Everyone knows that physical fitness and exercise lead to better physical health. But it is less widely known that fitness and exercise can have positive effects on mental and behavioral health as well.
Studies have shown that exercise improves attention, concentration and organizational skills, and also reduces problem behaviors. This page contains information from experts about the importance of fitness and how you and your family can improve your fitness and achieve a healthier lifestyle.
Tips for an active and healthy lifestyle
Expert advice from Dr. Jean Gehricke, clinical psychologist and associate professor at The Center for Autism and Neurodevelopmental Disorders at UCI, sharing tips for encouraging a healthy lifestyle in autistic youth.
Autism and Exercise: Special Benefits
Expert advice from Dr. Sean Healy, assistant professor in the Department of Behavioral Health and Nutrition at the University of Delaware, on the benefits of exercise and autism-friendly strategies for encouraging physical activity.
Can exercise improve behavior? Help encouraging a child who has autism
Expert advice from Daniel Coury, MD, medical director of Autism Speaks Autism Treatment Network(AS-ATN) and a developmental-behavioral pediatrician with Nationwide Children’s Hospital.
10 tips for finding the best sports program for people with autism
From our Autism Response Team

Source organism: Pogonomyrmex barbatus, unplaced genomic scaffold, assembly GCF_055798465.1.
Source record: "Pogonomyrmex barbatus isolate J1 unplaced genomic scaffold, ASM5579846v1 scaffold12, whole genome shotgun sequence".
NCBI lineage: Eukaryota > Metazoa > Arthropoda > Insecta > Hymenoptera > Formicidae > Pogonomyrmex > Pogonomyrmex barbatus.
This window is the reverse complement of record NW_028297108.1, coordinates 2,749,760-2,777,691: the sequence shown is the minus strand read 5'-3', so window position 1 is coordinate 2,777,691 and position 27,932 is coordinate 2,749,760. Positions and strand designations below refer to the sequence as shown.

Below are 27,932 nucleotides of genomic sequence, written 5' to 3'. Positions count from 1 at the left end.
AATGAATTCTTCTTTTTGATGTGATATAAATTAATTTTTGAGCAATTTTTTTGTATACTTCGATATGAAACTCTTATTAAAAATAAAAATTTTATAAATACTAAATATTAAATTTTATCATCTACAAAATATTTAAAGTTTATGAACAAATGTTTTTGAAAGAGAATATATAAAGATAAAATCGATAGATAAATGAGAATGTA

Supporting Youth with Autism in Sports and Physical Activity Programs
From Leading the Way: Autism Friendly Youth Organizations, an Autism Speaks tool kit
Below is a post by Jackie Ceonzo, Executive Director and Founder, SNACK & Friends, Inc (Special Needs Activity Center for Kids
Children on the spectrum are still kids. They can play, run, swim, shoot baskets, kick a soccer ball, and play catch, just like their typical counterparts. They just need to be taught in an adapted fashion. Like most lessons taught to individuals on the spectrum, if you break them down, these lessons can be learned.
For example, in teaching baseball, start with teaching them to run from home plate to first base. The bases can serve as visual cues. Maybe add some arrows to point out the right direction to move around the bases. A sticker, a high five, or other reinforcers may be needed at the end of a successful run.
For parents and caregivers, there is no greater feeling than taking your child to do something a “typical” kid would do. We all would prefer to say we are going to kick a ball or heading out for a run rather than say we are going to therapy!!
While therapy is very important, do not forget to schedule in the fitness piece. Exercise is important for the wellbeing of all people, regardless of age or ability.
Once again, we all need to remember that these kids are still kids. I can remember when I realized we had a little boy, a son, not just a disabled child with autism and a seizure disorder. When I had my second son, it became so apparent what my older boy was missing in his life: sports, swimming and other forms of exercise. Having my younger “neurotypical” boy involved in all kinds of activities, it became apparent that he may not need all of the structure, but his brother sure did!!
Be reasonable in your expectations. On day one, try to run a short distance once or twice and call it a day. End on a high note – short, sweet, successful. Our son has gone from choking in the water to swimming, from ignoring the basketball to making free throws, from sitting home stimming to community walking and learning streets signs.
It can be done!